Windows or Linux

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Re: Windows or Unix

Postby dpJudas » Mon Jan 18, 2021 10:23 am

Graf Zahl wrote:XML is not the problem here, it's just a container.

Yes and no. It of course doesn't affect the fundamental design of msbuild and what you can technically do with it. But syntax very much matters the moment it is expected a human needs to manually adjust it. It has become such a pain for me to decrypt the syntax and its limited documentation that I've personally given up on using as a base for anything.
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Re: Windows or Unix

Postby Graf Zahl » Mon Jan 18, 2021 10:45 am

Microsoft's project files are actually editable. Apples are not, and they do not use XML.
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Re: Windows or Unix

Postby dpJudas » Mon Jan 18, 2021 10:48 am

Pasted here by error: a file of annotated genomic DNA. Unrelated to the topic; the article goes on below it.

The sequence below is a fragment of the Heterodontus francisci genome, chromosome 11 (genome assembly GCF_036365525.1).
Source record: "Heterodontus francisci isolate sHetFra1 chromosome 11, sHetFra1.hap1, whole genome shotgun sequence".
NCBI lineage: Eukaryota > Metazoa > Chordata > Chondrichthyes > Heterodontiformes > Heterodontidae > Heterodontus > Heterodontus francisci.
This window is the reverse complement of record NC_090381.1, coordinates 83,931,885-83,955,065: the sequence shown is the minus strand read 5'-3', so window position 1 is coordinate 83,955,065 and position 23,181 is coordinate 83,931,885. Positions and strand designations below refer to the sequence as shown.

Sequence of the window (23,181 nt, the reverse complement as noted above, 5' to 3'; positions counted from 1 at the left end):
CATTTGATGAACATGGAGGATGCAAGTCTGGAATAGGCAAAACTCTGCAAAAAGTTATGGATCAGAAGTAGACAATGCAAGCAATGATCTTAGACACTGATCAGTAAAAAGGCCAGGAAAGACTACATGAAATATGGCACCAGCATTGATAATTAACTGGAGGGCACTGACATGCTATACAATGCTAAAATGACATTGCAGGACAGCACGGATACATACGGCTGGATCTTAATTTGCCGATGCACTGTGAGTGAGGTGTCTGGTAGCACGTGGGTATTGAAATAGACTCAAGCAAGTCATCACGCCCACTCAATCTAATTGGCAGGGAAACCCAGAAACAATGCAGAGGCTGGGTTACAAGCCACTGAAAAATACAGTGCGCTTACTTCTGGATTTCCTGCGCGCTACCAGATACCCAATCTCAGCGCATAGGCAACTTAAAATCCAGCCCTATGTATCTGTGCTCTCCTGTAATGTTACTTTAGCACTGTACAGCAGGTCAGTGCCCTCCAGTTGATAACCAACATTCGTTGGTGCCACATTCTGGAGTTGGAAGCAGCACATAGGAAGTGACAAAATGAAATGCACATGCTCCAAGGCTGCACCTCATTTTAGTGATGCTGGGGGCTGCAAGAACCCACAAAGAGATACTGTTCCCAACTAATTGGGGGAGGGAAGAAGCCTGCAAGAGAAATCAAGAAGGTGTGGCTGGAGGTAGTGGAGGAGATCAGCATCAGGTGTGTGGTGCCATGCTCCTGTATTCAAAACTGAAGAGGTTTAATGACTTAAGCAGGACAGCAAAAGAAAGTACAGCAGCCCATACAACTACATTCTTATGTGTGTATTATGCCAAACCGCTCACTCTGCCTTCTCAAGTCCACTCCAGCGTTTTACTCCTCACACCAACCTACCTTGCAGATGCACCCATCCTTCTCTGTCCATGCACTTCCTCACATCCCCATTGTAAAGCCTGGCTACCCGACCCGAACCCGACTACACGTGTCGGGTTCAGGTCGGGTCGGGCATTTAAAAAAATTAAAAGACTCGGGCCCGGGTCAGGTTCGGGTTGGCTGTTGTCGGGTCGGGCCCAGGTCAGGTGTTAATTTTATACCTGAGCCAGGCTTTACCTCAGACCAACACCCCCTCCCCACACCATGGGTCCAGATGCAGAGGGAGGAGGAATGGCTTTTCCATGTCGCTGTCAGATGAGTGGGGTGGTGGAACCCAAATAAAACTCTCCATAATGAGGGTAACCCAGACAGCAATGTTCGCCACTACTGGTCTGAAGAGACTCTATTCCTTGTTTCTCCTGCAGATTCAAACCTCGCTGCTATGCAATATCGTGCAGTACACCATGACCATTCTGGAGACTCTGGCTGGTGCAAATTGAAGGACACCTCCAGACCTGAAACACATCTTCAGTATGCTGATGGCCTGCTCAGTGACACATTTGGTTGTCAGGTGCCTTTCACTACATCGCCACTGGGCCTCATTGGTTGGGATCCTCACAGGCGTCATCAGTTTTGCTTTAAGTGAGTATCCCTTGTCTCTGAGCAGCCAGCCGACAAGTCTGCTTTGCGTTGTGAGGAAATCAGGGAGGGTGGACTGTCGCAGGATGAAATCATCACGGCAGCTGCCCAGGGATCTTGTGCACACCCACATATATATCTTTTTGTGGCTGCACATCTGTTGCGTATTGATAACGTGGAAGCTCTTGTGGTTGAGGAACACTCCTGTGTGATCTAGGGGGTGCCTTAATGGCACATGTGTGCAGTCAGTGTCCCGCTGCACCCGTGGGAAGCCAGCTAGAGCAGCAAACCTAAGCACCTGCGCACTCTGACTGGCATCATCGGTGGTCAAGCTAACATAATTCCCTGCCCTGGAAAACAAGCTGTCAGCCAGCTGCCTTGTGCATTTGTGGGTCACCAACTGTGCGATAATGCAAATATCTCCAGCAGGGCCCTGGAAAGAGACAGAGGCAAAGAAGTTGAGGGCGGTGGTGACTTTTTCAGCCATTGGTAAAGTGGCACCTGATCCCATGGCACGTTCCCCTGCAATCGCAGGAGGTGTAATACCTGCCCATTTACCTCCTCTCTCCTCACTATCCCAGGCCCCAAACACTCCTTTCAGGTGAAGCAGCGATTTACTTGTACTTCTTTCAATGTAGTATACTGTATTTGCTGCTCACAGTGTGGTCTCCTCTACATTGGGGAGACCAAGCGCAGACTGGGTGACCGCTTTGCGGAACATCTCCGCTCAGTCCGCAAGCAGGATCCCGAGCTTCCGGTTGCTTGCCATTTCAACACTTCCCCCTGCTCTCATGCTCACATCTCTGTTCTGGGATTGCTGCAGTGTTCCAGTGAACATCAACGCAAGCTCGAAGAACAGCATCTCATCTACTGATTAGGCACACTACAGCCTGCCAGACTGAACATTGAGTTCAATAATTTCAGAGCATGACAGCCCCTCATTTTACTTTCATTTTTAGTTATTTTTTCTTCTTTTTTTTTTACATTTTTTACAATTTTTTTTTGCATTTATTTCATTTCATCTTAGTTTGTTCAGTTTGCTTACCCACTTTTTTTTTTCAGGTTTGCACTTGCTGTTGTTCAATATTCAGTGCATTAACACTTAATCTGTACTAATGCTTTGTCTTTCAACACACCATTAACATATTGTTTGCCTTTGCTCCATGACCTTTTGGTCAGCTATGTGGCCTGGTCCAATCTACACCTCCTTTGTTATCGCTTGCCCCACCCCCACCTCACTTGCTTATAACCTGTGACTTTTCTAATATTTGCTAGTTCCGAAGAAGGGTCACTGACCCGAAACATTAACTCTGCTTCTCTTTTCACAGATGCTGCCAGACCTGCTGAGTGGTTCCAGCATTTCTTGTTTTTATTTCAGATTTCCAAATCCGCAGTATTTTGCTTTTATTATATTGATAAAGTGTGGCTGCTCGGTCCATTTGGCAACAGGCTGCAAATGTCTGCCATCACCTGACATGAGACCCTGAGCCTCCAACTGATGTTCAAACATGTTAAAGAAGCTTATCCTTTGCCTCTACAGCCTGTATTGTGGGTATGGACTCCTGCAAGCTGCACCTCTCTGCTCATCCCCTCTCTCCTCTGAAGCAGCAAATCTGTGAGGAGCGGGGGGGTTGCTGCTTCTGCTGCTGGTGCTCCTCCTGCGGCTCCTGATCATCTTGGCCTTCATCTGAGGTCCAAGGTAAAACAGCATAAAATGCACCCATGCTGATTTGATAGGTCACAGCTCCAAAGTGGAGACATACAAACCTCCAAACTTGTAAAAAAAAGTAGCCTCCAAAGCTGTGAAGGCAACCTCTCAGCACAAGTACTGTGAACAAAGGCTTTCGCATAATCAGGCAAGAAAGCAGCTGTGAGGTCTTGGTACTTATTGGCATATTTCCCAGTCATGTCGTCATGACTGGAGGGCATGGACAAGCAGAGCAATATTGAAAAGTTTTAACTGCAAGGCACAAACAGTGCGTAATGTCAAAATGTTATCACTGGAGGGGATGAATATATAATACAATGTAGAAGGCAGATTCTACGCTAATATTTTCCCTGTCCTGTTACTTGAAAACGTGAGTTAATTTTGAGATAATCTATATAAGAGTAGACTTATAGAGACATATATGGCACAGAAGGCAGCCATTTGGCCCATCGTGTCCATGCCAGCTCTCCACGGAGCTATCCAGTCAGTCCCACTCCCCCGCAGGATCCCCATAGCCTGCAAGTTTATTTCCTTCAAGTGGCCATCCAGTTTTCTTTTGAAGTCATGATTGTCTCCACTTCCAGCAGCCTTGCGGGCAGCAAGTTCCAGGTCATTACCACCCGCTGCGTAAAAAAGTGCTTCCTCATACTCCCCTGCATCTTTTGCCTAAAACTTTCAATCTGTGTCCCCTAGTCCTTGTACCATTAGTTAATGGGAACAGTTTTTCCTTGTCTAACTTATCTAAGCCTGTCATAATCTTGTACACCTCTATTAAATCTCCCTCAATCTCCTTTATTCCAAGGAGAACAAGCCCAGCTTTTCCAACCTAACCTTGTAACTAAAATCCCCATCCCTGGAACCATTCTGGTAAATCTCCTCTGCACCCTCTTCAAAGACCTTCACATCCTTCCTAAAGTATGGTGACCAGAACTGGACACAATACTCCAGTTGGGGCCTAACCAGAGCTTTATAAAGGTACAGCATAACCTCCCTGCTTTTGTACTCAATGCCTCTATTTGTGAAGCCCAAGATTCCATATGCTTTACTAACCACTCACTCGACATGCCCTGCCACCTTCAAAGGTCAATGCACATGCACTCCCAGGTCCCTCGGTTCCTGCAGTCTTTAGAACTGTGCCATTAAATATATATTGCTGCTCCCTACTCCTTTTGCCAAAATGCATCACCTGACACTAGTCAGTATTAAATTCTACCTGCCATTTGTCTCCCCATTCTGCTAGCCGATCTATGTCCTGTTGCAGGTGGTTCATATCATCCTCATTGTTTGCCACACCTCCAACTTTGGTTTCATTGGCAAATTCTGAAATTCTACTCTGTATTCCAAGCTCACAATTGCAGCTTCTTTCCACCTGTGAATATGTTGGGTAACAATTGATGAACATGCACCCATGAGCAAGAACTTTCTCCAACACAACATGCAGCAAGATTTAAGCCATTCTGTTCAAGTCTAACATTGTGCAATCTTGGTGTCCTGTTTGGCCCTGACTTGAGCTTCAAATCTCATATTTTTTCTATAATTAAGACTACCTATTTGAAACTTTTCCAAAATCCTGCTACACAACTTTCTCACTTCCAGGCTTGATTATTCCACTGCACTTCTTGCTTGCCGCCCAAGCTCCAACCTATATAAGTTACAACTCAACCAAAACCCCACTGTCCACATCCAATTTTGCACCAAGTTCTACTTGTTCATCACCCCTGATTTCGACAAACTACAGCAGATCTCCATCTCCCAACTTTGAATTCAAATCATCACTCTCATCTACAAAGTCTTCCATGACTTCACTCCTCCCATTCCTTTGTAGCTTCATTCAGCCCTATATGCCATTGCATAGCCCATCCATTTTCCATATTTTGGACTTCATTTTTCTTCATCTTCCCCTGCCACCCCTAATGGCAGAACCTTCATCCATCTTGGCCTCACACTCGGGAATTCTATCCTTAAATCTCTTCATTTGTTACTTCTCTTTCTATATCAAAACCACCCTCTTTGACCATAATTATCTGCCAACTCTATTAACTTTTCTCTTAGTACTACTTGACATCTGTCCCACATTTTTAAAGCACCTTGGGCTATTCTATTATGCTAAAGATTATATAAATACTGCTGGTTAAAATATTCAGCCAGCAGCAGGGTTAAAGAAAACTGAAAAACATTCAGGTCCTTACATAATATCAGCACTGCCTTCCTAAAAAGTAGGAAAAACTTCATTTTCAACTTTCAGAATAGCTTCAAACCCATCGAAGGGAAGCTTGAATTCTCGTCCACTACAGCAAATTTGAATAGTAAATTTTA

I'm not trying to argue Apple's project files are good or superior at anything. They totally suck. We can pretty much agree on that. :) My point is just that the XML in msbuild makes it a nightmare to figure out how to actually make more advanced build files than what Visual Studio itself auto generates.
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Re: Windows or Unix

Postby Graf Zahl » Mon Jan 18, 2021 10:58 am

I've never tried that. All I ever needed to do was adding and removing entries outside the IDE. But it has been a long time since I did that. No need with something like CMake available.
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Re: Windows or Unix

Postby Matt » Mon Jan 18, 2021 8:38 pm

First off, disclosure on the vast majority of my computer use, in descending order of frequency:
- Browsing the Web
- Playing music
- Word processing (most of which outside my day job is manual HTML on a plaintext editor)
- Modding GZDoom
- Playing games (mostly indie stuff, plus Doom/Freedoom and 2 AAA titles, both ported to Linux native, the oldest of which is almost 6 years old)
- Talking to people on instant messaging services (and I generally avoid audiovisual if at all possible, or switch to my phone if necessary)